Abstract OBJECTIVE: To analyze the efficacy of pancreatic duct (PD) stenting following endoscopic sphincterotomy (EST) compared with EST alone in reducing complication rate and improving overall outcome in acute biliary pancreatitis (ABP). METHODS: Between 1 January 2009 and 1 July 2010, 141 nonalcoholic patients with clinical, laboratory and imaging evidence of ABP were enrolled. Emergency endoscopic retrograde cholangiopancreatography (ERCP) was performed within 72 h from the onset of pain. Seventy patients underwent successful ERCP, EST, and stone extraction (control group); 71 patients (PD stent group) had EST, stone extraction and small-caliber (5 Fr, 3-5 cm) pancreatic stent insertion. All patients were hospitalized for medical therapy and jejunal feeding and were followed up. RESULTS: The mean age, Glasgow score, symptom to ERCP time, mean amylase and CRP levels at initial presentation were not significantly different in the PD stent group compared to the control group: 60.6 vs. 64.3, 3.21 vs. 3.27, 34.4 vs. 40.2, 2446.9 vs. 2114.3, 121.1 vs. 152.4, respectively. Complications (admission to intensive care unit, pancreatic necrosis with septicemia, large (>6 cm) pseudocyst formation, need for surgical necrosectomy) were less frequent in the PD stent group resulting in a significantly lower overall complication rate (9.86% vs. 31.43%, p < 0.002). Mortality rates (0% vs. 4.28%) were comparable, reasonably low and without any significant differences. CONCLUSIONS: Temporary small-caliber PD stent placement may offer sufficient drainage to reverse the process of ABP. Combined with EST the process results in a significantly less complication rate and better clinical outcome compared with EST alone during the early course of ABP.
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Does removal of prophylactic pancreatic stents induce acute pancreatitis?

Authors: Hritz I, Dubravcsik Z, Szepes A, Madácsy L.

Comment on Acute pancreatitis after removal of retained prophylactic pancreatic stents. [Gastrointest Endosc. 2011]
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Endoscopic submucosal dissection performed in livE pig models and in humans with large, laterally spreading gastric and colorectal adenomas - Assessment of the initial learning curves, success rate and complications

Authors: Balogh G Jr, Dubravcsik Z, Szepes A, Madácsy L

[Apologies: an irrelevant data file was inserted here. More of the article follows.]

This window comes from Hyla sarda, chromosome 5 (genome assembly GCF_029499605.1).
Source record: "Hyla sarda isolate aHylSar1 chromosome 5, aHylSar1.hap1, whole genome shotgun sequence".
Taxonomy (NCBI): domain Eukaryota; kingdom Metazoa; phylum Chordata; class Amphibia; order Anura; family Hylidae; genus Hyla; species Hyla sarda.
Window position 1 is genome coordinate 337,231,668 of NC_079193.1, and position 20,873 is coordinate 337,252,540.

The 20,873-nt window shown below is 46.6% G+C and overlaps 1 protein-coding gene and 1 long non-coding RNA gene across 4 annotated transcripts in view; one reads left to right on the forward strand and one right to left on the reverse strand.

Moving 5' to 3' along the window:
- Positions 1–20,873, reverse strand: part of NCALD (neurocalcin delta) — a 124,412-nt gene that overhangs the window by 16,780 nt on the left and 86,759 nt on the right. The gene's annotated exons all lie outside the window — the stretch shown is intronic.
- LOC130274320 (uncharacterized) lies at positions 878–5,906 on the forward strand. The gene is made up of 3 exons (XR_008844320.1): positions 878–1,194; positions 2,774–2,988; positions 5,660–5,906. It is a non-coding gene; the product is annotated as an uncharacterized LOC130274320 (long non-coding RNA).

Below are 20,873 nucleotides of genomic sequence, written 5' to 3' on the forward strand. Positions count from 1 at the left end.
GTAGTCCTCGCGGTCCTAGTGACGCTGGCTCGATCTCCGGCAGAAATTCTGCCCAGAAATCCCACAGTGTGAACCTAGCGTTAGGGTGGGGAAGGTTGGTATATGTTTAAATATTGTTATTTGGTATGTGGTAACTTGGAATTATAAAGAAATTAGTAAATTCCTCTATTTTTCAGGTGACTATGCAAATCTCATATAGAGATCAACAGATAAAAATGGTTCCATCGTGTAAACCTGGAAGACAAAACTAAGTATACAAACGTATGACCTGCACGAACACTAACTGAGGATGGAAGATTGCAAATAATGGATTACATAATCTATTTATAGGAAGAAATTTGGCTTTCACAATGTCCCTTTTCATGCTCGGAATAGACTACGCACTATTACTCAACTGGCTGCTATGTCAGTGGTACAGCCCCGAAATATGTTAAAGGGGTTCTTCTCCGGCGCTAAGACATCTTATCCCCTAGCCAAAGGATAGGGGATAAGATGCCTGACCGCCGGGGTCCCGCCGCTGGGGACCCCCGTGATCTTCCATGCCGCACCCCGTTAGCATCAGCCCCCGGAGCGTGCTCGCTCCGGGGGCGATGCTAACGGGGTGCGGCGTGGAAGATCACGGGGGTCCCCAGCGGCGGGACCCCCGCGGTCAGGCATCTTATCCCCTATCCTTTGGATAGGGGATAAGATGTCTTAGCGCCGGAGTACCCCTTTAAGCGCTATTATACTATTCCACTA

Endoscopic submucosal dissection is a promising new endoscopic technique for en block resection of early, superficial, flat, and laterally spreading gastrointestinal neoplasms. The primary aims of this prospective study were to summarize the first Hungarian experience with endoscopic submucosal dissection, and to compare the experimental in vivo procedures in pigs with the human application of this technique in two academic centers. Methods: The ex vivo Erlangen pig model was used until initial competence was achieved. Thereafter 15 endoscopic submucosal dissection procedures were performed in up to 5 sessions in living pigs under general anesthesia. After submucosal injection with saline Fujinone ball tip, a Flush knife was used with a transparent hood for circumferential incision and submucosal dissection. The following variables were analyzed: specimen size, complete and en bloc resection rate, total duration of the procedure, and complications. Furthermore, between 2009 and 2012, 14 endoscopic submucosal dissections were carried out in humans; 1 duodenal, 3 gastric and 10 colorectal interventions were performed due to large laterally spreading intramucosal neoplasms. The specimen size, en bloc resection rate, total duration of the procedure and complications were next analyzed. Results: 87% complete resection rate, 29.4±19.5 cm2 specimen size and 136.2±26.8 min of procedure duration were achieved in the live pig models. Nontransmural damages of the muscular layer occurred in 3/15 (20%) cases which were successfully closed with hemoclips, except in one pig that died due to fatal esophageal perforation. All bleedings were easily managed with hot biopsy forceps coagulation and hemoclips without hemodynamic instability. In humans, endoscopic submucosal dissection was accomplished with an 11/14 (79%) en block resection rate, with average resected specimen size of 11.56±4.9 cm2 and with 157±55 min of operating time. Two cases of bleeding and 2 cases of perforation occurred (14%), all of which were managed endoscopically. After 1.5 year of average follow up, local recurrence occurred in one case only. In addition, due to the 3 incomplete resections and unsuccessful endoscopic submucosal dissection, surgical intervention was required in 4 cases altogether. Conclusions: This study demonstrates the first Hungarian experience with endoscopic submucosal dissection. Training in live pig models could help endoscopists to overcome the learning curve and minimize the risk of complications before starting the procedure in humans. Reduction in the resection time and low risk of complications, especially bleeding, could be achieved by the application of a flush knife